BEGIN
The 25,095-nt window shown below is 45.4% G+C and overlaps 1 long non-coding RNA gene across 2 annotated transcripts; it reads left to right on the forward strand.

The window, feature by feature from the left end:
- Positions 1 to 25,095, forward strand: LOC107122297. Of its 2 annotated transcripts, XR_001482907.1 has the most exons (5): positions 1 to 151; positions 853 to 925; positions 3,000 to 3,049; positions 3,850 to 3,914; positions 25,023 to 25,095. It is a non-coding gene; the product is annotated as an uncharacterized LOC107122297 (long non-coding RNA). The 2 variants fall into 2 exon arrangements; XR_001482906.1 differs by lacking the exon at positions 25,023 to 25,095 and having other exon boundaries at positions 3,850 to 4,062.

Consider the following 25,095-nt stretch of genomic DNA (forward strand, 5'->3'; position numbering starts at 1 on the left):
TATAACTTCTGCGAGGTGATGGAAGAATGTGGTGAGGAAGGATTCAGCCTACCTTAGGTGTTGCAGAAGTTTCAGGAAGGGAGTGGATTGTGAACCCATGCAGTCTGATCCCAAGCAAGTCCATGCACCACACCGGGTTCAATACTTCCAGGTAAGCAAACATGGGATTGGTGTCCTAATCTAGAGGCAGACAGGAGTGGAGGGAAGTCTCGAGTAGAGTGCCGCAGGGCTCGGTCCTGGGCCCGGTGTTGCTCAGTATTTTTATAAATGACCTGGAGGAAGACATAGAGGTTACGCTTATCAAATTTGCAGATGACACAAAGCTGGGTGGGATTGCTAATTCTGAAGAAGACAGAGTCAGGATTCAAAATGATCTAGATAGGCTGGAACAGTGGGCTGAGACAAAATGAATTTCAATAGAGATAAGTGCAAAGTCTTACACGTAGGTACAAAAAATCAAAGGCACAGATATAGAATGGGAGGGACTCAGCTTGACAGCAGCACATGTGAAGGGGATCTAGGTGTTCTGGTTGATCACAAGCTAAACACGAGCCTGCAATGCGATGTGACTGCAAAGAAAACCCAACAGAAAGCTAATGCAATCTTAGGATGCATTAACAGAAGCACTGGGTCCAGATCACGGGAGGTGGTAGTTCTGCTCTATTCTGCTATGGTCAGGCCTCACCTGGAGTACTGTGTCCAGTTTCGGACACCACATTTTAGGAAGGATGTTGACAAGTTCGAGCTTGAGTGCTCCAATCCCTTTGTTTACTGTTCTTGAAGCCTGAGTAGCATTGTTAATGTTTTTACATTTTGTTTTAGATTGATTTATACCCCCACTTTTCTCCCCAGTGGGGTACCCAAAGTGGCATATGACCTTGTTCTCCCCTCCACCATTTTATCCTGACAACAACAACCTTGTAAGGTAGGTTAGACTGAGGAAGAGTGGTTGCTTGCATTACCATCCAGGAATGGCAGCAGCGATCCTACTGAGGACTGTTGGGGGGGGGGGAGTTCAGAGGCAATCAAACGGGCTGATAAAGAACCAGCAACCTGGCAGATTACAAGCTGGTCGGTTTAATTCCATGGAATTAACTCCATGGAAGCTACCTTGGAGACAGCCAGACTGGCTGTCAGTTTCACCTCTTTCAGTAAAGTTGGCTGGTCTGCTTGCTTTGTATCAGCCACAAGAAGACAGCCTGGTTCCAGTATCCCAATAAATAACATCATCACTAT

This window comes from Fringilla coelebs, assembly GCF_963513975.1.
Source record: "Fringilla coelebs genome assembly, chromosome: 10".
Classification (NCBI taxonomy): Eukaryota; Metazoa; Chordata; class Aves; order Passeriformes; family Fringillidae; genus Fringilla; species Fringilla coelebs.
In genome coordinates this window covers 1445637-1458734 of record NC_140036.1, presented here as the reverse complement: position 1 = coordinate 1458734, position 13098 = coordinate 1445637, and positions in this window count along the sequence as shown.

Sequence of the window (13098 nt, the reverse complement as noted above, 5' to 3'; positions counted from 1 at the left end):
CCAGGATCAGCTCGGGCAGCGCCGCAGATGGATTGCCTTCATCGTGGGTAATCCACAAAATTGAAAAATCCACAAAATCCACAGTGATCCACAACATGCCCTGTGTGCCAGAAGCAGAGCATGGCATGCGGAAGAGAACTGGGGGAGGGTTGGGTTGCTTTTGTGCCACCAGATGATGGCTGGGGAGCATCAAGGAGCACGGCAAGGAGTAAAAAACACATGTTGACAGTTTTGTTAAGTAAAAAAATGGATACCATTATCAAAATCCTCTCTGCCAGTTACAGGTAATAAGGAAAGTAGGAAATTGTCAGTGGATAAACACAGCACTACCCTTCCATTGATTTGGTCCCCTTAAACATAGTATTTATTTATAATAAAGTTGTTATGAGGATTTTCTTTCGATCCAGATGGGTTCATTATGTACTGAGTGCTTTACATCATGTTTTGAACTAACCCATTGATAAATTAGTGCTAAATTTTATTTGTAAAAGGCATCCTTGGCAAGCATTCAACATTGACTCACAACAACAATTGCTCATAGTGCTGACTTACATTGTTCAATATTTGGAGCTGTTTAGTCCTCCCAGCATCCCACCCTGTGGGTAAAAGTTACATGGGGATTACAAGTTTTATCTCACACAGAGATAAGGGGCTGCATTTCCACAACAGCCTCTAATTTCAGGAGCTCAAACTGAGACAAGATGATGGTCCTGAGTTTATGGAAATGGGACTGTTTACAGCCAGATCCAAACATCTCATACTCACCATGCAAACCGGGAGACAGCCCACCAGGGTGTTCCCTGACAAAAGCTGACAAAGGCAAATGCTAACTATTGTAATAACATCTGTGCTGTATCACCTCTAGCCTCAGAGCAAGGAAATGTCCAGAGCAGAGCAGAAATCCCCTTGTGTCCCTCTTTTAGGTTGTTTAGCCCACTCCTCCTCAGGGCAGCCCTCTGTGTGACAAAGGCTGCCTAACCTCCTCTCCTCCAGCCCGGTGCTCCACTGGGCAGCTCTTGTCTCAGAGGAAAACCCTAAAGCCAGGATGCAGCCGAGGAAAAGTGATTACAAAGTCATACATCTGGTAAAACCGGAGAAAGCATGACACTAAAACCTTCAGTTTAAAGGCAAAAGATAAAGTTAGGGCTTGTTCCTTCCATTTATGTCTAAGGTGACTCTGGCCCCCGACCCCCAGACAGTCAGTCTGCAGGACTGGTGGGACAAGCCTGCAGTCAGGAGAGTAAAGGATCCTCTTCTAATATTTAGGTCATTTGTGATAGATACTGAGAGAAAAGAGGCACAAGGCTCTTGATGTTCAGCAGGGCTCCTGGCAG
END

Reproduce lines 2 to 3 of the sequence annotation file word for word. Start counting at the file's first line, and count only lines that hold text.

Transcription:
The window, feature by feature from the left end:
- Positions 1 to 25,095, forward strand: LOC107122297. Of its 2 annotated transcripts, XR_001482907.1 has the most exons (5): positions 1 to 151; positions 853 to 925; positions 3,000 to 3,049; positions 3,850 to 3,914; positions 25,023 to 25,095. It is a non-coding gene; the product is annotated as an uncharacterized LOC107122297 (long non-coding RNA). The 2 variants fall into 2 exon arrangements; XR_001482906.1 differs by lacking the exon at positions 25,023 to 25,095 and having other exon boundaries at positions 3,850 to 4,062.